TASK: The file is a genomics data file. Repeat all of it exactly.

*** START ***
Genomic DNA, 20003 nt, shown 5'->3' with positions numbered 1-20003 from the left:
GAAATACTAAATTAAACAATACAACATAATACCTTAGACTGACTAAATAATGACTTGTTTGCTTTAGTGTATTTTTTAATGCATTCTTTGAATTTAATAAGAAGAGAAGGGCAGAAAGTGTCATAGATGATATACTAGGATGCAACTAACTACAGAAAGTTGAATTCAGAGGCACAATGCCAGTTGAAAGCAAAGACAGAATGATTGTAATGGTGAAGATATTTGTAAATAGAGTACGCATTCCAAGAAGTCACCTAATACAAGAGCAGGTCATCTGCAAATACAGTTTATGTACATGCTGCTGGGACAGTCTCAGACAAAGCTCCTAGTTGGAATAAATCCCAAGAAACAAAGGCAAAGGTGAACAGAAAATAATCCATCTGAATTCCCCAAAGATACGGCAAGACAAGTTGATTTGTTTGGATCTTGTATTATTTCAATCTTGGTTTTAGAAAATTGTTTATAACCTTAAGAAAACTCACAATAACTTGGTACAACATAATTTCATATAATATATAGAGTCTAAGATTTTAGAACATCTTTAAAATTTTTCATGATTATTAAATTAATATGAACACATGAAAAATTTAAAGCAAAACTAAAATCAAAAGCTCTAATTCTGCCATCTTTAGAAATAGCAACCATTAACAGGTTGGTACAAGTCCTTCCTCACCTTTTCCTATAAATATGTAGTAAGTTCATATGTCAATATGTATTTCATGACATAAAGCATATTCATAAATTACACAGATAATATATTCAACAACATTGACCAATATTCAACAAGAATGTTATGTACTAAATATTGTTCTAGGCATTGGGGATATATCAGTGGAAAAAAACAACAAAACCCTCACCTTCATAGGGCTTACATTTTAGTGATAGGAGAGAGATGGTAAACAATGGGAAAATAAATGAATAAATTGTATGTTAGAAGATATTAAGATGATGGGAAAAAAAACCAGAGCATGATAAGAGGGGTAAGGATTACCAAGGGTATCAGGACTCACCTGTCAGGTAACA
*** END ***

Genomic DNA, 20003 nt, shown 5'->3' with positions numbered 1-20003 from the left:
GAAATACTAAATTAAACAATACAACATAATACCTTAGACTGACTAAATAATGACTTGTTTGCTTTAGTGTATTTTTTAATGCATTCTTTGAATTTAATAAGAAGAGAAGGGCAGAAAGTGTCATAGATGATATACTAGGATGCAACTAACTACAGAAAGTTGAATTCAGAGGCACAATGCCAGTTGAAAGCAAAGACAGAATGATTGTAATGGTGAAGATATTTGTAAATAGAGTACGCATTCCAAGAAGTCACCTAATACAAGAGCAGGTCATCTGCAAATACAGTTTATGTACATGCTGCTGGGACAGTCTCAGACAAAGCTCCTAGTTGGAATAAATCCCAAGAAACAAAGGCAAAGGTGAACAGAAAATAATCCATCTGAATTCCCCAAAGATACGGCAAGACAAGTTGATTTGTTTGGATCTTGTATTATTTCAATCTTGGTTTTAGAAAATTGTTTATAACCTTAAGAAAACTCACAATAACTTGGTACAACATAATTTCATATAATATATAGAGTCTAAGATTTTAGAACATCTTTAAAATTTTTCATGATTATTAAATTAATATGAACACATGAAAAATTTAAAGCAAAACTAAAATCAAAAGCTCTAATTCTGCCATCTTTAGAAATAGCAACCATTAACAGGTTGGTACAAGTCCTTCCTCACCTTTTCCTATAAATATGTAGTAAGTTCATATGTCAATATGTATTTCATGACATAAAGCATATTCATAAATTACACAGATAATATATTCAACAACATTGACCAATATTCAACAAGAATGTTATGTACTAAATATTGTTCTAGGCATTGGGGATATATCAGTGGAAAAAAACAACAAAACCCTCACCTTCATAGGGCTTACATTTTAGTGATAGGAGAGAGATGGTAAACAATGGGAAAATAAATGAATAAATTGTATGTTAGAAGATATTAAGATGATGGGAAAAAAAACCAGAGCATGATAAGAGGGGTAAGGATTACCAAGGGTATCAGGACTCACCTGTCAGGTAACA